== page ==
The images were always there, always in front of me for as long as I could remember, even though their meaning was still unknown. A faraway image of three runners on the podium, two with their heads bowed, fists raised, with the third runner (Peter Norman, second-place finisher) staring ahead. At first glance, the thought was simply, "this is the coolest thing I've ever seen," but what initally was cool became so much more, and also became my definition of athletes taking a stand.
A friend of mine wore a shirt in undergrad with the three runners on the front, and once again, the thought of "the coolest thing I've ever seen" returned to the surface, which followed with the thought that I had to get one immediately. However, something inside said this was a little different. For something like this to be represented, there had to be plenty of homework done. I couldn't just wear something like this, and not realize why it was such a big deal. An old-school cat could just walk up, and if I was to wear something that represented something this major, especially at that time in history, simply saying "it looks cool" wouldn't do. There was a sense of responsibility that came with representing this image in any form. With that said, book after book was read, conversations were sparked, countless interviews, and documentaries followed. The more and more that was read about the 1968 Olympics, and especially Tommie Smith and John Carlos, the more I realized these two men did something unreal, unprecented, and something that would have a lasting impact on my life. They stood for something, spoke louder than any athlete I had ever seen, before and since, and made a stand...without saying a word.
Images have their way of doing that. Someone can look at a picture, and it puts them at that moment in time, and, if the image is powerful enough, they can find a way to relate it to their life. That's what they did to me, and once the news came out that San Jose State University, their school at the time of their amazing act, was honoring them with a statue of their act, there was no other choice but to somehow find a way to get out to California and pay homage to the two individuals who became my heroes.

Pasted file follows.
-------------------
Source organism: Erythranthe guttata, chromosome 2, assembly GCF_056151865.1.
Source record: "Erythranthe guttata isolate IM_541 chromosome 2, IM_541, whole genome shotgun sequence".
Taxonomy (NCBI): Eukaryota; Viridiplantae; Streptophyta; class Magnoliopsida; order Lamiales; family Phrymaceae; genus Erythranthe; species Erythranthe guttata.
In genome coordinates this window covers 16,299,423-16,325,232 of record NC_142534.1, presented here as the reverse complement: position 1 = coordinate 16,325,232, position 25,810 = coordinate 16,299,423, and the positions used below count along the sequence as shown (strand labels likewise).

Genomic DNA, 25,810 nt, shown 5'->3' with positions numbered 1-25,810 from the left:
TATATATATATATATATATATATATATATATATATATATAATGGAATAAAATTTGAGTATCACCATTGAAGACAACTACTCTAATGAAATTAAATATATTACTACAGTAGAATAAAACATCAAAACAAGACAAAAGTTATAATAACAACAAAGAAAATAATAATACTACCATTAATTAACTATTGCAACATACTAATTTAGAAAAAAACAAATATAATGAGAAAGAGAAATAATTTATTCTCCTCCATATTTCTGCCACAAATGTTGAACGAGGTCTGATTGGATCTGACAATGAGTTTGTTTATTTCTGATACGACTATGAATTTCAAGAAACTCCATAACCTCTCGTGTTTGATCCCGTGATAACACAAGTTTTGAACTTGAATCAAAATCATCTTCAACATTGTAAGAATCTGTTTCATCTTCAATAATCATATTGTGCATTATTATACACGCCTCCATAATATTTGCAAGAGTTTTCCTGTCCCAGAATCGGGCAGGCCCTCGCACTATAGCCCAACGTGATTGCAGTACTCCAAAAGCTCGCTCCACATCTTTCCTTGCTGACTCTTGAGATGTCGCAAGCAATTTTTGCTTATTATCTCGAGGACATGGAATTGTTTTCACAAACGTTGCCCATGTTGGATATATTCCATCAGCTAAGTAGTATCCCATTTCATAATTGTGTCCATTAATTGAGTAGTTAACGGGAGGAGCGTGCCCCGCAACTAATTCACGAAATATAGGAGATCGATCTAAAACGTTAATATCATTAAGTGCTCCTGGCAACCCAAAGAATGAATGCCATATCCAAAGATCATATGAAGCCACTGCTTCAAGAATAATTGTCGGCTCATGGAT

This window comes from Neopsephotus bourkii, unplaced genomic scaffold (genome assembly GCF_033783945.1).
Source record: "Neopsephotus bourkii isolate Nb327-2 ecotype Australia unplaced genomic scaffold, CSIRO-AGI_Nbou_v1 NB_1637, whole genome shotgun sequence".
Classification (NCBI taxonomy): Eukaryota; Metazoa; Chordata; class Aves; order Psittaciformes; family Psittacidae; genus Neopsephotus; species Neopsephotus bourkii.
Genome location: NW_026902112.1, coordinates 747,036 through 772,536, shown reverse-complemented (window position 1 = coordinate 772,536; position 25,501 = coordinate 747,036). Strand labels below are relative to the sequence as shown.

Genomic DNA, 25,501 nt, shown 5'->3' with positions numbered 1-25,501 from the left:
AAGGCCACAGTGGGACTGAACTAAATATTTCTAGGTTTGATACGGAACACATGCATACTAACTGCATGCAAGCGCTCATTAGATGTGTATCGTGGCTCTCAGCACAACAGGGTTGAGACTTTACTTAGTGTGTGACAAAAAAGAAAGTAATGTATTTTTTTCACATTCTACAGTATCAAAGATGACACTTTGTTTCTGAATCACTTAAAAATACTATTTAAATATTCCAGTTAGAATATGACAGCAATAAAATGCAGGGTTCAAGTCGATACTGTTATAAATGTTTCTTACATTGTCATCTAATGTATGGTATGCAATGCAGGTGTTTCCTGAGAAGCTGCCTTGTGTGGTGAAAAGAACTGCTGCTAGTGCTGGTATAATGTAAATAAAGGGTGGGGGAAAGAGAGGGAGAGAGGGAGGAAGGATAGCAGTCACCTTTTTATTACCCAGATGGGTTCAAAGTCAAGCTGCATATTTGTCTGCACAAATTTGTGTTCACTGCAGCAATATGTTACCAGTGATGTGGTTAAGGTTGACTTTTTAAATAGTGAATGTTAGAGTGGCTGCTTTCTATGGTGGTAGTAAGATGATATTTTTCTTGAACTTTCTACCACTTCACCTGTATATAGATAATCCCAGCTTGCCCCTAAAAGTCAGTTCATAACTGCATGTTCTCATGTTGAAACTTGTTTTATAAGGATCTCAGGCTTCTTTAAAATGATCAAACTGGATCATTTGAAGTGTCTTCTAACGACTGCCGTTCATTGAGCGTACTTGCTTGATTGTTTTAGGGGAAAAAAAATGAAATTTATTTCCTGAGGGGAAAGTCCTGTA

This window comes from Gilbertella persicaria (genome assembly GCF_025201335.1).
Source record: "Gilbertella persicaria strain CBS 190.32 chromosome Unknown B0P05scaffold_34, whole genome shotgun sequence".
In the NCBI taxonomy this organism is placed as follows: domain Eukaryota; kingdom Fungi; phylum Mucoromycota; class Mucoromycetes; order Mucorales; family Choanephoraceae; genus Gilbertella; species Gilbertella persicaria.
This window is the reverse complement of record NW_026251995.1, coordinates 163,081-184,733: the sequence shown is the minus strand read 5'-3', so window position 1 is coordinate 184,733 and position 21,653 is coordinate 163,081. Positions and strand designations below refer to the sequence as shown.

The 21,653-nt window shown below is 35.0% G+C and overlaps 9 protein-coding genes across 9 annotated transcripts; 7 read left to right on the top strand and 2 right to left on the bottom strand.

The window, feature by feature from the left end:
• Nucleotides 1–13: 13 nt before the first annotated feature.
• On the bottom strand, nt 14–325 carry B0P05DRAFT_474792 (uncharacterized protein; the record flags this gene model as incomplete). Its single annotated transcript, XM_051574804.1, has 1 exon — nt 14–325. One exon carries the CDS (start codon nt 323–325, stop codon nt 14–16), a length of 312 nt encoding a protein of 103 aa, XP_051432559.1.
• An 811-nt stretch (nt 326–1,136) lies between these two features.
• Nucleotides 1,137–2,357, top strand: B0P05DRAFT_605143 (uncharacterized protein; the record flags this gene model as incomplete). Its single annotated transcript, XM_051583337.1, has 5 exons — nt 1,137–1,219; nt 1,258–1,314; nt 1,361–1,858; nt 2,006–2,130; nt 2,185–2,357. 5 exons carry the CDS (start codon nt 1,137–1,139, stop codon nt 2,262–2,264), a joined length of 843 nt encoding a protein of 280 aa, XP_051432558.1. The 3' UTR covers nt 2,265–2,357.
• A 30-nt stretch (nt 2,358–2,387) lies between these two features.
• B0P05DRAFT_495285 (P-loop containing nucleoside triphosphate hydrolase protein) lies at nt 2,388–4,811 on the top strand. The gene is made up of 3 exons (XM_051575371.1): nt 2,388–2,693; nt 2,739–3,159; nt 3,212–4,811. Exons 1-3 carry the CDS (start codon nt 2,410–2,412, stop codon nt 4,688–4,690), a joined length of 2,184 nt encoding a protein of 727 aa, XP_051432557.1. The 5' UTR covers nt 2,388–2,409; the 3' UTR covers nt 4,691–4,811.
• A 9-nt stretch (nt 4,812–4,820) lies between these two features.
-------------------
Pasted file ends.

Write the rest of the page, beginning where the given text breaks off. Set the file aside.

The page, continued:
On October 16, 2005, the statue was unveiled to the public on campus. On May 15, 2010, after being on plane after plane, missing a flight, and much more madness, there I was: wandering around the campus of San Jose State, in search of the image that continues to speak to so many people, the image that still speaks to me, the image of my heroes. After it came to view, there was pretty much nothing to even say. It's amazing how you prepare yourself for something, but once it finally happens, all that preparation goes out of the window. It pretty much reminds me of them; they had a moment to speak for people all over the country they represented, embraced the responsibility, and did something that continues to speak for people, 42 years later, from all walks of life. For me, it's easily the most fulfilling Shock the World journey of my life, and one that had to be taken, in order to fully appreciate what impact these two have had on my life.